New Delhi: A multi-insect repellent that
keeps Indian soldiers safe from mosquito
bites in far-flung interiors of Jammu and
Kashmir and the northeast is now commercially
available for the general public.
The product, a spin-off from military research,
was Monday launched here as a commercial
product by India s Defence Research and
Development Organisation (DRDO) in association
with private firm Jyothy Laboratories Limited.
Developed by the DRDO s Gwalior-based lab
Defence Research and Development Establishment
(DRDE), the multi-insect repellent is based
on the diethyl phenyl acetamide (Depa) formulation
and is meant primarily for Indian Army personnel
posted in forward areas.
"It is basically an outdoor insect-repellent
unlike several commercially available indoor
mosquito repellents. It is not meant to
kill the mosquito, but to keep it away from
the person using the repellent," C.K.Prahlada,
DRDO chief controller of research and development
(Aeronautics and Services Interactions),
said here at the launch function.
Jyothy Laboratories will market the repellent
in the form of a wet wipe, Maxo Safe and
Soft, priced at Rs.3 a pack and a cream,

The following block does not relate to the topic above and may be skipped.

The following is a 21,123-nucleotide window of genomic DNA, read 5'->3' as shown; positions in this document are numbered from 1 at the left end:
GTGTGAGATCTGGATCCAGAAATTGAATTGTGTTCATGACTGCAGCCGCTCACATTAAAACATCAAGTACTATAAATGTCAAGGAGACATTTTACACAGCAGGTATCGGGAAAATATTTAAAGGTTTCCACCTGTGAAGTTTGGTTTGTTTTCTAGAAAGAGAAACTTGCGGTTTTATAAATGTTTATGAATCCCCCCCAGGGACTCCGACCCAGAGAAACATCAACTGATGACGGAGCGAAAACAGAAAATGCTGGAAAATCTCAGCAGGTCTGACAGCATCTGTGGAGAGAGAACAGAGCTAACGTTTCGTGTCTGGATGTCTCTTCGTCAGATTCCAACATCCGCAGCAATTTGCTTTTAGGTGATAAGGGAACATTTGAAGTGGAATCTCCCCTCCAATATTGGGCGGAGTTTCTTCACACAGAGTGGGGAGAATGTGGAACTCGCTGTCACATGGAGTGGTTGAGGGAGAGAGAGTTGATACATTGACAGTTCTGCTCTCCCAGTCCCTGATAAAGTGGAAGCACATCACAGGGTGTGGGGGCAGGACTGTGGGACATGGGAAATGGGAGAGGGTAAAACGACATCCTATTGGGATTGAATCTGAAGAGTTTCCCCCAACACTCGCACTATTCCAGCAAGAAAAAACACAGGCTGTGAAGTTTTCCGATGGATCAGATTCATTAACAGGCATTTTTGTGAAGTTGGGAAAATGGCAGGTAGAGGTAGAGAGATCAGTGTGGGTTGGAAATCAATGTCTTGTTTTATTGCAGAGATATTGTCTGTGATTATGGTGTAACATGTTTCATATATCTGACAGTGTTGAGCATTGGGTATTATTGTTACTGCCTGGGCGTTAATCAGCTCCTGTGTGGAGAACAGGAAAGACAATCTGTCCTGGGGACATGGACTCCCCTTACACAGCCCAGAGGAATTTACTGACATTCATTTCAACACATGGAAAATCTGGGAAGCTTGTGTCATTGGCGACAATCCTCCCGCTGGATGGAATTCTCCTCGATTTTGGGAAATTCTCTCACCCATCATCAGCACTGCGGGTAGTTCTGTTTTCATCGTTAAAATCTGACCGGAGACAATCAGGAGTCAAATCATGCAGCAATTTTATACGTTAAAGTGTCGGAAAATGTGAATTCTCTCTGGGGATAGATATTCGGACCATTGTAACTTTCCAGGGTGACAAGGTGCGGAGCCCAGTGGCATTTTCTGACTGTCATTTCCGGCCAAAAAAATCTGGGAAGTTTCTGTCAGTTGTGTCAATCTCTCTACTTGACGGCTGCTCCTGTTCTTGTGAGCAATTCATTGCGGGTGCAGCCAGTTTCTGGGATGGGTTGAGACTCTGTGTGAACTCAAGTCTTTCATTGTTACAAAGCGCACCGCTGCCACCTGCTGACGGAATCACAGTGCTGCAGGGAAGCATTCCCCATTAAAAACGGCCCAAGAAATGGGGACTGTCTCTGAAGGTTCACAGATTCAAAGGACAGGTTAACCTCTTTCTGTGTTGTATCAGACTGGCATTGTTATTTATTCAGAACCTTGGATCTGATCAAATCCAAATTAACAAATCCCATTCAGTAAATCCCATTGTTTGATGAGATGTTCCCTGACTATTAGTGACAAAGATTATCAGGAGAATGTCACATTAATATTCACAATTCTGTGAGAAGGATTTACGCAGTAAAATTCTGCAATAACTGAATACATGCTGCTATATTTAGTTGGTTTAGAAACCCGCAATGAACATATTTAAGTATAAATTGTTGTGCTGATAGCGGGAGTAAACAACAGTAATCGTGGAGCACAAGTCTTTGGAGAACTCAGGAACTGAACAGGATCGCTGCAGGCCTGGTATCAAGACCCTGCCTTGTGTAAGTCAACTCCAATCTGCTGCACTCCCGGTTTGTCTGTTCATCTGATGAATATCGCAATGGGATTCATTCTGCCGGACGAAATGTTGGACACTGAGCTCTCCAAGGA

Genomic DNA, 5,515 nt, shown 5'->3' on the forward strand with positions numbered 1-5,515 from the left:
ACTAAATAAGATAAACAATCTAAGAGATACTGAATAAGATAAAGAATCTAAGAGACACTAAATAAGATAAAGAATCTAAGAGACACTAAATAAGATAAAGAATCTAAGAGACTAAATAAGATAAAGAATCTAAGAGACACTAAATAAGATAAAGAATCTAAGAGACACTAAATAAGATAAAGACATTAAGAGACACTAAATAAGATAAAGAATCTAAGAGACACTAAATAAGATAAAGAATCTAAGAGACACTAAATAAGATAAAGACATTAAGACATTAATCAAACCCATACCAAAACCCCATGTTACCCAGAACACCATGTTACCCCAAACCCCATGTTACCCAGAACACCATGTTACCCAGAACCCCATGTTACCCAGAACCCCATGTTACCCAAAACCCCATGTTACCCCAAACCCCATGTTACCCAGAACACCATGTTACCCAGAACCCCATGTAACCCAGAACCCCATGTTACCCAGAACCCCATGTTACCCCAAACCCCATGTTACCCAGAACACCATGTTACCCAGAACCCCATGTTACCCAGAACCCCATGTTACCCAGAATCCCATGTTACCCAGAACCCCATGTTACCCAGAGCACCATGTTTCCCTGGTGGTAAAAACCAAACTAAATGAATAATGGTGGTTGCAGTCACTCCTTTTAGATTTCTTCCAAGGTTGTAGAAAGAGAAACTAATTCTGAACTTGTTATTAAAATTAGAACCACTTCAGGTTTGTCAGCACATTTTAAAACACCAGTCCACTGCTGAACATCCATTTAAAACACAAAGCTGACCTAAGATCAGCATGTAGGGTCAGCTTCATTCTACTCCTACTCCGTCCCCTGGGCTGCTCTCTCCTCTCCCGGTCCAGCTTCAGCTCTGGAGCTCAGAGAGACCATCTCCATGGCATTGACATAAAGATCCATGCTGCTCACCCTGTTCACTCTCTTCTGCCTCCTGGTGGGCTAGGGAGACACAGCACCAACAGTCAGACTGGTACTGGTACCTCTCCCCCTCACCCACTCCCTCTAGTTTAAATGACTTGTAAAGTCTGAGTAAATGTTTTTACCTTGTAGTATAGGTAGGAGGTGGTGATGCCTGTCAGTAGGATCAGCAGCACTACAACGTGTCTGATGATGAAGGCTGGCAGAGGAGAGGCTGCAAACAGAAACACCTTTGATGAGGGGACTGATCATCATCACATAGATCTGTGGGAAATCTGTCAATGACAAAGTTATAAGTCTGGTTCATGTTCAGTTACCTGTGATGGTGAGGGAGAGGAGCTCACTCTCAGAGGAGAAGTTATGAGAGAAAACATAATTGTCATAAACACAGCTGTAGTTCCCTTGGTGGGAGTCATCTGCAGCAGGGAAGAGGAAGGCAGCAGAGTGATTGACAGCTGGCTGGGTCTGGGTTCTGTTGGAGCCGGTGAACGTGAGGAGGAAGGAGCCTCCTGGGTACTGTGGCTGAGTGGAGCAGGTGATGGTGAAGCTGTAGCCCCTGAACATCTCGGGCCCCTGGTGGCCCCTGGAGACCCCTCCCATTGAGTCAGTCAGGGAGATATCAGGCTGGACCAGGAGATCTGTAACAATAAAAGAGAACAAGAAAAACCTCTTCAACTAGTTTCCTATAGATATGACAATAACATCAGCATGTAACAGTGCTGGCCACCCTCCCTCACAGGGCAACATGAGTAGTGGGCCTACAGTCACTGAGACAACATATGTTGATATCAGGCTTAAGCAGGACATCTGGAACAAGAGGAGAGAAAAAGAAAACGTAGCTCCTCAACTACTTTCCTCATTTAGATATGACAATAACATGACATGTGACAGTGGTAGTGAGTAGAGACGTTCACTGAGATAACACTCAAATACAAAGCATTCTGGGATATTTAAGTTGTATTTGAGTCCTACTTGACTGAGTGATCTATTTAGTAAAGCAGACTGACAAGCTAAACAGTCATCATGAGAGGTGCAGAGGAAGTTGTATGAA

Maxo Military, available for Rs.36. The
"A" grade mosquito repellent is said to
provide shield to the users for about six
to eight hours.
"These repellent wipes can be used
for personal protection against mosquitoes
and other blood-sucking insects. These repellent
wipes are first of their kind introduced
by any company into the market," Jyothy
Laboratories chairman and managing director
M.P. Ramchandran said.
Produced under licence from the DRDO, Jyothy
Laboratories obtained the permits for commercial
exploitation of the Depa formulation under
the DRDO-FICCI accelerated technology assessment
and commercialisation programme for utlising
the defence research spin-off for the benefit
of the commoner.
The DRDE, a World Health Organisation (WHO)-approved
lab, began research in 1983 to find a solution
to the problems faced by soldiers, who were
exposed to mosquitoes, leaches and other
blood-sucking insects in forest areas.
After two decades of research, the lab
developed the new molecule and after extensive
studies on toxicology, safety and bio-efficacy
fo Depa, it was introduced for soldiers
six years ago.
Though the DRDO repellent was the first
product to be commercially exploited for
civilian use, there were eight more research
productions ready for commercial use in
the near future, Prahlada said. Next to
be launched would be biodegredable plastic.
"Plastic is being slammed as non-degradable.
Our research has evolved a biodegradable
plastic, which will soon be available for
commercial use," he added.